I also want to say thank you to you all. I too am not a cyber-genius, just a curious home user. It is just these kind of exchanges of information that keep me coming back here for more! (Softpedia is my go to place, I'll have to take a look at Majorgeeks...).

 

Sincerely,

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Hello BellaBoo

Thanks for your constructive feedback, a kudo to you. Have a nice weekend,

Regards, Janus.

you are most welcome my friend :)et merci pour les kudos...

 

et à vous ;)

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i just hope that for me and for those that follow, someone will categorically determine a top ten list of 'safe places' from which to download software; cnet, download.com and softonic are the usual places i look but still, there is NOT a categorically safe list and it's mystifying that eset does not compile a list of what it considers safe for at least their paid users and that it does not provide information on how it has determined via its interactive alert why a consequential download is in fact a PUA!

 

the biggest PITA is to receive an alert MIDWAY thru a download that there is a consequential PUA that you had absolutely no clue about and because eset said so, you abandon that download.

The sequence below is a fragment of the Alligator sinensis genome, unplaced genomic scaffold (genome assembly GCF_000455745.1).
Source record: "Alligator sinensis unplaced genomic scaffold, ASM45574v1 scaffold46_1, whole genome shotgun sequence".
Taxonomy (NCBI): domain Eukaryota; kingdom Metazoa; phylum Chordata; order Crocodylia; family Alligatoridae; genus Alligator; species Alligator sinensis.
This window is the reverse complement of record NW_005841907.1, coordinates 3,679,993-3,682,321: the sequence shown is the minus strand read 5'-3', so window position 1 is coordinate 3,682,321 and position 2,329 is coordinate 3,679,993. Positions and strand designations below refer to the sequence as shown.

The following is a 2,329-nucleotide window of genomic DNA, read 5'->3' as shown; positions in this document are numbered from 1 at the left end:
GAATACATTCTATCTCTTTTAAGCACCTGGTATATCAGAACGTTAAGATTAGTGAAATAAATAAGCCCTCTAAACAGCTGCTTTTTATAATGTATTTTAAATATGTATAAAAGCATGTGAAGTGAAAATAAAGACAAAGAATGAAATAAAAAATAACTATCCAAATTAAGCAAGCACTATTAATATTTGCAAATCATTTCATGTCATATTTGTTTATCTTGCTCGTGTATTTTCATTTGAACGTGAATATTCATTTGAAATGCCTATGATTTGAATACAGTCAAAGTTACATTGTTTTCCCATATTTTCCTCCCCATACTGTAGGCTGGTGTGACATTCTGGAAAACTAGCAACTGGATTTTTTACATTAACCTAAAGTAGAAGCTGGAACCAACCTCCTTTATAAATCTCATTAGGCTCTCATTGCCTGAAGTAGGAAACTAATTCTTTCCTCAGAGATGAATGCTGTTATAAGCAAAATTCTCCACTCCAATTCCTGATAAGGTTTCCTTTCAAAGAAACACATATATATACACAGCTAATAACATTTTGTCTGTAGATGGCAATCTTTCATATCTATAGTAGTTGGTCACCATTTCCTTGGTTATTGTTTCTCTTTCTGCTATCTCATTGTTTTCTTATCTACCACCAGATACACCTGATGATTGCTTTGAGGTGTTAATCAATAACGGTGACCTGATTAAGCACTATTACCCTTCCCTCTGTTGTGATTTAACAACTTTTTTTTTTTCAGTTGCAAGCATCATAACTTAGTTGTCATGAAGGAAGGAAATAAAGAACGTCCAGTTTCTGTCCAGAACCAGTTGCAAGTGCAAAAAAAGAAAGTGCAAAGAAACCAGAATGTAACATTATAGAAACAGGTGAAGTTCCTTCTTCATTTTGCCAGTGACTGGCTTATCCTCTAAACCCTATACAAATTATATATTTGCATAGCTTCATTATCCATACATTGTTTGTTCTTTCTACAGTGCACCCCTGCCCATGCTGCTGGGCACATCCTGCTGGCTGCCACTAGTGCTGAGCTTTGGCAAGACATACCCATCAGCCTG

IMO if you want to avoid the risk of getting a PUA or PUP in the installer, then you shouldn't use Softonic, and CNet/download.com. The best is to go straight to the vendor/author's website,  the sites I use in order are Majorgeeks, Softpedia, etc....

 

That's a PITA you will have to live with as ESET is just doing what you expect it to do when you got the PUA and/or PUP detection enabled, stopping them at the front door. ;)

 

I also want to say thank you to you all. I too am not a cyber-genius, just a curious home user. It is just these kind of exchanges of information that keep me coming back here for more! (Softpedia is my go to place, I'll have to take a look at Majorgeeks...).

 

Sincerely,

 

hello tom :)

 

is there another site you visit that provides safe downloading?

 

kudos to sweX

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Hello Bellaboo...no, unless I can get it clean right from the originating source, I have been using Softpedia. I hear too many stories and I'm getting to old to deal with excessive trouble.

 

Sincerely,

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Hello Bellaboo...no, unless I can get it clean right from the originating source, I have been using Softpedia. I hear too many stories and I'm getting to old to deal with excessive trouble.

 

Sincerely,

thanks tom, your input has also assisted me in this regard.  i've always gone to the source also but there have been occasions when that wasn't possible and so, i landed in hot water...